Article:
Something about love or whatever
In theory, people’s relationships can be quite diverse – but usually they’re still in couples. That generally entails three aspects: the concept of romantic love, a man*, and a woman*. And, most importantly, no one else.
These hetero couples are the nucleus of societal organisation and therefore instrumental in ensuring its survival as it currently is. For example, they play a big part in keeping up old gender roles. But because current society is actually a pretty shitty one, we should try and destabilize all its bits and pieces. The romantic couple is an ideal that people came up with less than 250 years ago. From a young age on we are taught that the right way of living can only be with a romantic partner and a few friends. It seems obvious. In a society that makes people compete with each other constantly, being part of a couple is a convenient safe haven: you can feel safe because the other person is reliable and supposed to only be there for you. And no one asks any stupid questions, while being in other forms of relationships can get you lack of understanding and even physical violence. These things happen to women* more than men*. If they’re not in a relationship they get called a slut or suspected of being “cold” and “heartless”. And apart from all of this, the seemingly clear defined categories of friendship or love make interactions easier.
Well… let’s go be part of a romantic couple then! No? Even though there are many relevant reasons for people to live like this, the couple concept can also cause a lot of damage.
One of the main problems is the idea that you belong to someone. The concept of property reaches the interpersonal level. This is also a bigger problem for women* than for men*. Apart from sexuality and being there for each other emotionally, romantic relationships often also entail having an influence on the other person’s friendships or on their exterior. Hardcore fears of losing the other person and jealousy are examples that show that often the main components are control and property, not the actual affection. Furthermore, stereotypical patterns lead to there being less open communication about needs and feelings. Misunderstandings, frustration and fights are quick to occur because the pressure to experience everything with one person is huge, as is the fear of losing that one person. And friends are often made to feel less important.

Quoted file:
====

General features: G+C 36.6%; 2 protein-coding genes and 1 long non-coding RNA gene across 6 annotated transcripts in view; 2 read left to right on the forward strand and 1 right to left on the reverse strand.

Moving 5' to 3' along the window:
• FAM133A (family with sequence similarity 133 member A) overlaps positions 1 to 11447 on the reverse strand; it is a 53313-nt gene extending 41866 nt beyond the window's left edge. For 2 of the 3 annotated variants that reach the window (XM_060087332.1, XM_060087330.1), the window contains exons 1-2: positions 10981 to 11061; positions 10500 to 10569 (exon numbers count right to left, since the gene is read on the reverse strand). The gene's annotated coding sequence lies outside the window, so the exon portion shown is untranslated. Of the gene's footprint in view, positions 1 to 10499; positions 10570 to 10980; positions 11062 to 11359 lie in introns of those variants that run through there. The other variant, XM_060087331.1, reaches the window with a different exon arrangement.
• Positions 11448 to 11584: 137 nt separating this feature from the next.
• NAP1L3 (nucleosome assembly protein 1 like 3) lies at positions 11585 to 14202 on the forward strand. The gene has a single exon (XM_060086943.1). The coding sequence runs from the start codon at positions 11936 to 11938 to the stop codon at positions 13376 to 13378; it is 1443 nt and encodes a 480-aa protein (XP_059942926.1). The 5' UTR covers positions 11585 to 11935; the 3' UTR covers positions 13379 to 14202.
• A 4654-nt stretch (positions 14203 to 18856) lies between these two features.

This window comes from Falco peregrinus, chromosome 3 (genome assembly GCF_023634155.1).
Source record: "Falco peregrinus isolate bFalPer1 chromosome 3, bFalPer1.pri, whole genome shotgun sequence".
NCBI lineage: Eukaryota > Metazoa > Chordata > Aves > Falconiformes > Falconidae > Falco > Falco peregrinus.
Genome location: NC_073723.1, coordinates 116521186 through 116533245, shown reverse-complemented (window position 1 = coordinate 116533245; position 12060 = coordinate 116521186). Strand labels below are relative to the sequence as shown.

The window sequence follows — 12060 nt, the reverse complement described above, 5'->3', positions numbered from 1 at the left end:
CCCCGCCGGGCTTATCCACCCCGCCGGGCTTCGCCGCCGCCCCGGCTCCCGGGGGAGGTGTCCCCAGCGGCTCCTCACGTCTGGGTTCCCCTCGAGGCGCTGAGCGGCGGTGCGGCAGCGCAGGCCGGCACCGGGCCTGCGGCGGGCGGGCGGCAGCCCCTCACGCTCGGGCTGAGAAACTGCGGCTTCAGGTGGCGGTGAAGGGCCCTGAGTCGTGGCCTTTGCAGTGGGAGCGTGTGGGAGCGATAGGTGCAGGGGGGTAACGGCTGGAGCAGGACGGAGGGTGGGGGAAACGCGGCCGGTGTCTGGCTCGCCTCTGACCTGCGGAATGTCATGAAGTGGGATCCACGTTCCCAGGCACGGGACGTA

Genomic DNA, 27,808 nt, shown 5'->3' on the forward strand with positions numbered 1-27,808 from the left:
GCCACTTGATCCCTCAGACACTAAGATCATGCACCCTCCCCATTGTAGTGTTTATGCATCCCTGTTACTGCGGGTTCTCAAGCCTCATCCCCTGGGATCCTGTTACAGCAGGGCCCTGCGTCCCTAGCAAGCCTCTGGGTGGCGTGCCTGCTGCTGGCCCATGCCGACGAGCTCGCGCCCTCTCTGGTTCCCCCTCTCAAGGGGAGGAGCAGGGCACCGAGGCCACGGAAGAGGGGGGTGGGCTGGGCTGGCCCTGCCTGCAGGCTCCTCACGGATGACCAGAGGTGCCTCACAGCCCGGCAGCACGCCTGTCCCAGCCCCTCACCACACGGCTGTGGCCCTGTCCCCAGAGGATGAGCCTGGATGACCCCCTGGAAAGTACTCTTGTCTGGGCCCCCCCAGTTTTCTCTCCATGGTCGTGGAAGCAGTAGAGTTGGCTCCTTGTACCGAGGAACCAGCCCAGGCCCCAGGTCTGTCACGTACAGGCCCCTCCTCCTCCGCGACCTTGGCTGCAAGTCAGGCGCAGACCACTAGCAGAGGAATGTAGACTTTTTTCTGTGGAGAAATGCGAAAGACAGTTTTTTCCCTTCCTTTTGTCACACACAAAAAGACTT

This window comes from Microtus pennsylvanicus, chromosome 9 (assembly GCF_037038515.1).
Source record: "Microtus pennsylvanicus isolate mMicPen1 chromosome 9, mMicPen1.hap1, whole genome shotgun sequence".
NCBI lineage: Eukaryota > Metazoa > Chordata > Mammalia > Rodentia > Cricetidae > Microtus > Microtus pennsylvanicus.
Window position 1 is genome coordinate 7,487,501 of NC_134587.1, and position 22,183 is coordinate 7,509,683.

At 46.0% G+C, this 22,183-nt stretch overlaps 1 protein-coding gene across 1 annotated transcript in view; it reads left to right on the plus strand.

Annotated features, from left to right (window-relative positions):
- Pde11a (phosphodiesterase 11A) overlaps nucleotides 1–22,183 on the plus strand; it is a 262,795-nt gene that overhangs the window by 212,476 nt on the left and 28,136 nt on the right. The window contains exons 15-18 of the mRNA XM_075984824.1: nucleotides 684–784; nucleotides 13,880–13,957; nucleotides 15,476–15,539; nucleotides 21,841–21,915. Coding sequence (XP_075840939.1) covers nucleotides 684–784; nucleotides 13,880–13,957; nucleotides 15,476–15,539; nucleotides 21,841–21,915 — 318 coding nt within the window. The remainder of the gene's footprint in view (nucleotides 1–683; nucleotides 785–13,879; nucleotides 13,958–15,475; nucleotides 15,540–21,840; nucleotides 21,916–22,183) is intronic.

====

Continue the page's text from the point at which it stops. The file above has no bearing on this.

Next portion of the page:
All these things can be quite hurtful. But the good news is: there’s not just one alternative, there’s many. Most importantly: communication is quing. And it gets even better when friendships and romantic relationships aren’t necessarily two different things anymore. When people talk about their needs and about what they want their relationship to look like – without having to choose. Here, the first priority should always lie on realising what you want for yourself and then finding solutions together. Of course, talking about these kinds of things can be a lot of work, but an honest and respectful way of interacting can bring many nice things to live.